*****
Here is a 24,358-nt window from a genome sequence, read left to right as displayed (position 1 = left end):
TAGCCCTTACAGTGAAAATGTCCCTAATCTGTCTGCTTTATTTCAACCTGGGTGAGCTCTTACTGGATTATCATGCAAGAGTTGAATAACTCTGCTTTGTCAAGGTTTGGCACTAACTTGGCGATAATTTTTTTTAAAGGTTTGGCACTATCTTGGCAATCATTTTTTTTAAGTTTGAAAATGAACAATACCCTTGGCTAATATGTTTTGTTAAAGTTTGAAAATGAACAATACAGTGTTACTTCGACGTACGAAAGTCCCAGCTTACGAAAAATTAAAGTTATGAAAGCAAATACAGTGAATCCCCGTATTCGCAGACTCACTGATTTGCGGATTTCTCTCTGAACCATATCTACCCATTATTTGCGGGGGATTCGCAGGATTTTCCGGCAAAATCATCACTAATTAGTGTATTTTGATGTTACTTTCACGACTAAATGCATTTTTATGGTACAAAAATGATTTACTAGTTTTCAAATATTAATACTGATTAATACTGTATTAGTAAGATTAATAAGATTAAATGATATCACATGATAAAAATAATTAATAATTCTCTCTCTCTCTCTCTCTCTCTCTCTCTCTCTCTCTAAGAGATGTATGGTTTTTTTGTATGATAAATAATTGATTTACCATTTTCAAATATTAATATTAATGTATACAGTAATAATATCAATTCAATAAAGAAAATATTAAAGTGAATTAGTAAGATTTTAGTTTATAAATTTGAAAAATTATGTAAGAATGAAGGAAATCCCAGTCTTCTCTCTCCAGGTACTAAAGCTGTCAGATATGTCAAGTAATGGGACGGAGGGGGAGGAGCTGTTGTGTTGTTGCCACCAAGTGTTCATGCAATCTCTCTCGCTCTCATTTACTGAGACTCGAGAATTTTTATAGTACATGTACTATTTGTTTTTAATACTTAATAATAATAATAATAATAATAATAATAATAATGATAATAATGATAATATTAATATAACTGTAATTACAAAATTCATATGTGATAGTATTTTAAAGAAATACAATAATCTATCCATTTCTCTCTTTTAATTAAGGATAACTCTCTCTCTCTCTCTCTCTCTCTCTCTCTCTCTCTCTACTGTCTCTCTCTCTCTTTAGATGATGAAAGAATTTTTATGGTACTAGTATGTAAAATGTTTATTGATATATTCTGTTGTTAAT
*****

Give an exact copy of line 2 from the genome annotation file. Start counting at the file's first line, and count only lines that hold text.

TAGCCCTTACAGTGAAAATGTCCCTAATCTGTCTGCTTTATTTCAACCTGGGTGAGCTCTTACTGGATTATCATGCAAGAGTTGAATAACTCTGCTTTGTCAAGGTTTGGCACTAACTTGGCGATAATTTTTTTTAAAGGTTTGGCACTATCTTGGCAATCATTTTTTTTAAGTTTGAAAATGAACAATACCCTTGGCTAATATGTTTTGTTAAAGTTTGAAAATGAACAATACAGTGTTACTTCGACGTACGAAAGTCCCAGCTTACGAAAAATTAAAGTTATGAAAGCAAATACAGTGAATCCCCGTATTCGCAGACTCACTGATTTGCGGATTTCTCTCTGAACCATATCTACCCATTATTTGCGGGGGATTCGCAGGATTTTCCGGCAAAATCATCACTAATTAGTGTATTTTGATGTTACTTTCACGACTAAATGCATTTTTATGGTACAAAAATGATTTACTAGTTTTCAAATATTAATACTGATTAATACTGTATTAGTAAGATTAATAAGATTAAATGATATCACATGATAAAAATAATTAATAATTCTCTCTCTCTCTCTCTCTCTCTCTCTCTCTCTCTCTAAGAGATGTATGGTTTTTTTGTATGATAAATAATTGATTTACCATTTTCAAATATTAATATTAATGTATACAGTAATAATATCAATTCAATAAAGAAAATATTAAAGTGAATTAGTAAGATTTTAGTTTATAAATTTGAAAAATTATGTAAGAATGAAGGAAATCCCAGTCTTCTCTCTCCAGGTACTAAAGCTGTCAGATATGTCAAGTAATGGGACGGAGGGGGAGGAGCTGTTGTGTTGTTGCCACCAAGTGTTCATGCAATCTCTCTCGCTCTCATTTACTGAGACTCGAGAATTTTTATAGTACATGTACTATTTGTTTTTAATACTTAATAATAATAATAATAATAATAATAATAATAATGATAATAATGATAATATTAATATAACTGTAATTACAAAATTCATATGTGATAGTATTTTAAAGAAATACAATAATCTATCCATTTCTCTCTTTTAATTAAGGATAACTCTCTCTCTCTCTCTCTCTCTCTCTCTCTCTCTCTCTACTGTCTCTCTCTCTCTTTAGATGATGAAAGAATTTTTATGGTACTAGTATGTAAAATGTTTATTGATATATTCTGTTGTTAAT